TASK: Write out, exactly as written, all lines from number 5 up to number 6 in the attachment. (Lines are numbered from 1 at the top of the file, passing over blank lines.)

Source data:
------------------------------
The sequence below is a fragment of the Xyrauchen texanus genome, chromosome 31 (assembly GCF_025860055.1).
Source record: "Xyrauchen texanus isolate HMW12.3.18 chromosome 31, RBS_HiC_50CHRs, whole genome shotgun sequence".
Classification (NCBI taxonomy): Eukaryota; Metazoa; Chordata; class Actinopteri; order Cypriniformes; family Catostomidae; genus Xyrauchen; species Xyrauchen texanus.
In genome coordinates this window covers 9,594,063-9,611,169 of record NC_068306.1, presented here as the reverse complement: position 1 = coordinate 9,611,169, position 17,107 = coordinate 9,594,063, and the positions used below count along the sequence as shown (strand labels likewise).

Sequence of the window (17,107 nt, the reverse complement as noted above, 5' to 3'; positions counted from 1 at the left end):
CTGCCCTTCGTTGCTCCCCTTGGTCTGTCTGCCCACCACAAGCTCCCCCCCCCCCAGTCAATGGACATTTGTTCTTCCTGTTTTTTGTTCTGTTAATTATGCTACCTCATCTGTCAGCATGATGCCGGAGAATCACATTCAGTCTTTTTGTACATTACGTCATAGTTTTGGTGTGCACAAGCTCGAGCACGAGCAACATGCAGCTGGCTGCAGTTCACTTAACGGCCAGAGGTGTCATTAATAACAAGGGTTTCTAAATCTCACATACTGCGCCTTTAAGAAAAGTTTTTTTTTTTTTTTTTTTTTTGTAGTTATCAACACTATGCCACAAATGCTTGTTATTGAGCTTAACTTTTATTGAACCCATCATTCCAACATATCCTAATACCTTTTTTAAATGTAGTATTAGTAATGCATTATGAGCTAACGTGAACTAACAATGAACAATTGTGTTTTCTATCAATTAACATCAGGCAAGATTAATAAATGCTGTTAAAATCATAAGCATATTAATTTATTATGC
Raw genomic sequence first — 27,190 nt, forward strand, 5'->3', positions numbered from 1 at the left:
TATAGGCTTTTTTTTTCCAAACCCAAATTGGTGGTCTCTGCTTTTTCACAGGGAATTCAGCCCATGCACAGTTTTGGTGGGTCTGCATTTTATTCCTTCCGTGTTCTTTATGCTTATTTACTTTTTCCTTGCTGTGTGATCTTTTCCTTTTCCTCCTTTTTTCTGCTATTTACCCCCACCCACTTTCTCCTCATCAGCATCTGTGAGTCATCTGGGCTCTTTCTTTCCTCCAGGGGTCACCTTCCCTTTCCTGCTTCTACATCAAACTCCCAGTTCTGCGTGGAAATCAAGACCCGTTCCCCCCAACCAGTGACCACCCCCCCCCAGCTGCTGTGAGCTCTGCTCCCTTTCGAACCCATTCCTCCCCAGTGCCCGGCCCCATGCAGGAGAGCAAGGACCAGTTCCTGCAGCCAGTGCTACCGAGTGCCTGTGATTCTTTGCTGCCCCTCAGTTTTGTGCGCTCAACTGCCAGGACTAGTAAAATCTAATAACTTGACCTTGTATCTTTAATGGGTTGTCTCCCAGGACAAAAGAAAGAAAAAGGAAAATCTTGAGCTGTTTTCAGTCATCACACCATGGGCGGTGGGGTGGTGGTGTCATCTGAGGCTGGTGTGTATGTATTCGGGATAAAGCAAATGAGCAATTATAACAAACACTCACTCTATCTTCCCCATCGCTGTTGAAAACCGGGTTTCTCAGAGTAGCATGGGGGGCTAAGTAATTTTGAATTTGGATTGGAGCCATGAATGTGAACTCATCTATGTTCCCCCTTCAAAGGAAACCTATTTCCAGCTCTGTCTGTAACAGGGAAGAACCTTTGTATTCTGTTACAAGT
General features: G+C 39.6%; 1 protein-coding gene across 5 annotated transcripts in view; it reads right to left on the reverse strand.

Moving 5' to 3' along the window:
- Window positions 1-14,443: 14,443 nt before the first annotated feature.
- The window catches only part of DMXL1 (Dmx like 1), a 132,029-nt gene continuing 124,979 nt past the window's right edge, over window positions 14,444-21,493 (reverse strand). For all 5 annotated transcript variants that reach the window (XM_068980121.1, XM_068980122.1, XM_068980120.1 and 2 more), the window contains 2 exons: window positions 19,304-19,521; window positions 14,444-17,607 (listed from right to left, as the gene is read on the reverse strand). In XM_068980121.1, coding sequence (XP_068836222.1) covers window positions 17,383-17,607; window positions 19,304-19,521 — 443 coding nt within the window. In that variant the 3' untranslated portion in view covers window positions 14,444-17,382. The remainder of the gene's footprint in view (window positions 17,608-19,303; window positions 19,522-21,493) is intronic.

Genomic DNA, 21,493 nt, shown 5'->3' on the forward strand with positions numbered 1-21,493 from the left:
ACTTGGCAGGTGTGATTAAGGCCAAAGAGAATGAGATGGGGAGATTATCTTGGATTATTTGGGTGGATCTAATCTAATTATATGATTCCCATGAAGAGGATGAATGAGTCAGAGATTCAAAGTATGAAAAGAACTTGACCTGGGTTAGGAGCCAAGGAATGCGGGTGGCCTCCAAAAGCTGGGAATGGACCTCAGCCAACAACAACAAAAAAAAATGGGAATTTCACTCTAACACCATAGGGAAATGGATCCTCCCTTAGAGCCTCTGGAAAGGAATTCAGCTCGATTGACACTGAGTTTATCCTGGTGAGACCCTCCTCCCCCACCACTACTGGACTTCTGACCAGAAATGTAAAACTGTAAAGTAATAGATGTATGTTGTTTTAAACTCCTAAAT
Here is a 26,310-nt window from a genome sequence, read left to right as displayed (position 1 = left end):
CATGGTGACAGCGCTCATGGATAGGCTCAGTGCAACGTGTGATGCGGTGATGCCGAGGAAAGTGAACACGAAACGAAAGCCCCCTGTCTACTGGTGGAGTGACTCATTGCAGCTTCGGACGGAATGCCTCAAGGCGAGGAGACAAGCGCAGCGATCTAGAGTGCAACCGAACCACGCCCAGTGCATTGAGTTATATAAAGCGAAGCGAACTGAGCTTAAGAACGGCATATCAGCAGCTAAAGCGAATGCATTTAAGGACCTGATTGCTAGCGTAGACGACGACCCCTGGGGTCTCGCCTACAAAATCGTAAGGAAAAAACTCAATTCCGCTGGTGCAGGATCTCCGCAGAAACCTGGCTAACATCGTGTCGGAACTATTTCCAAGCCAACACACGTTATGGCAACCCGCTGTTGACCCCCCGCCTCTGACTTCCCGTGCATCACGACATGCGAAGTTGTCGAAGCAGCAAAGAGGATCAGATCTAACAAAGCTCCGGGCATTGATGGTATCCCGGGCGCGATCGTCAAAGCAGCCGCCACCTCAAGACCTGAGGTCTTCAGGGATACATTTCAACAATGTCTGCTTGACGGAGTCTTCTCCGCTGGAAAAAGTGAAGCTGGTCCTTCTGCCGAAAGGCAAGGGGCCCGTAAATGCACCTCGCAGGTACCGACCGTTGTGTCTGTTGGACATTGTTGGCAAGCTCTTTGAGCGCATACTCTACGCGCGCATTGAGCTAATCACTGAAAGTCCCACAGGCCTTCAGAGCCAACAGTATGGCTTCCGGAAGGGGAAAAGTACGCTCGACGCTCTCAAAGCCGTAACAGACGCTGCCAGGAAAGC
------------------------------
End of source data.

Sequence of the window (17,107 nt, the reverse complement as noted above, 5' to 3'; positions counted from 1 at the left end):
CTGCCCTTCGTTGCTCCCCTTGGTCTGTCTGCCCACCACAAGCTCCCCCCCCCCCAGTCAATGGACATTTGTTCTTCCTGTTTTTTGTTCTGTTAATTATGCTACCTCATCTGTCAGCATGATGCCGGAGAATCACATTCAGTCTTTTTGTACATTACGTCATAGTTTTGGTGTGCACAAGCTCGAGCACGAGCAACATGCAGCTGGCTGCAGTTCACTTAACGGCCAGAGGTGTCATTAATAACAAGGGTTTCTAAATCTCACATACTGCGCCTTTAAGAAAAGTTTTTTTTTTTTTTTTTTTTTTGTAGTTATCAACACTATGCCACAAATGCTTGTTATTGAGCTTAACTTTTATTGAACCCATCATTCCAACATATCCTAATACCTTTTTTAAATGTAGTATTAGTAATGCATTATGAGCTAACGTGAACTAACAATGAACAATTGTGTTTTCTATCAATTAACATCAGGCAAGATTAATAAATGCTGTTAAAATCATAAGCATATTAATTTATTATGC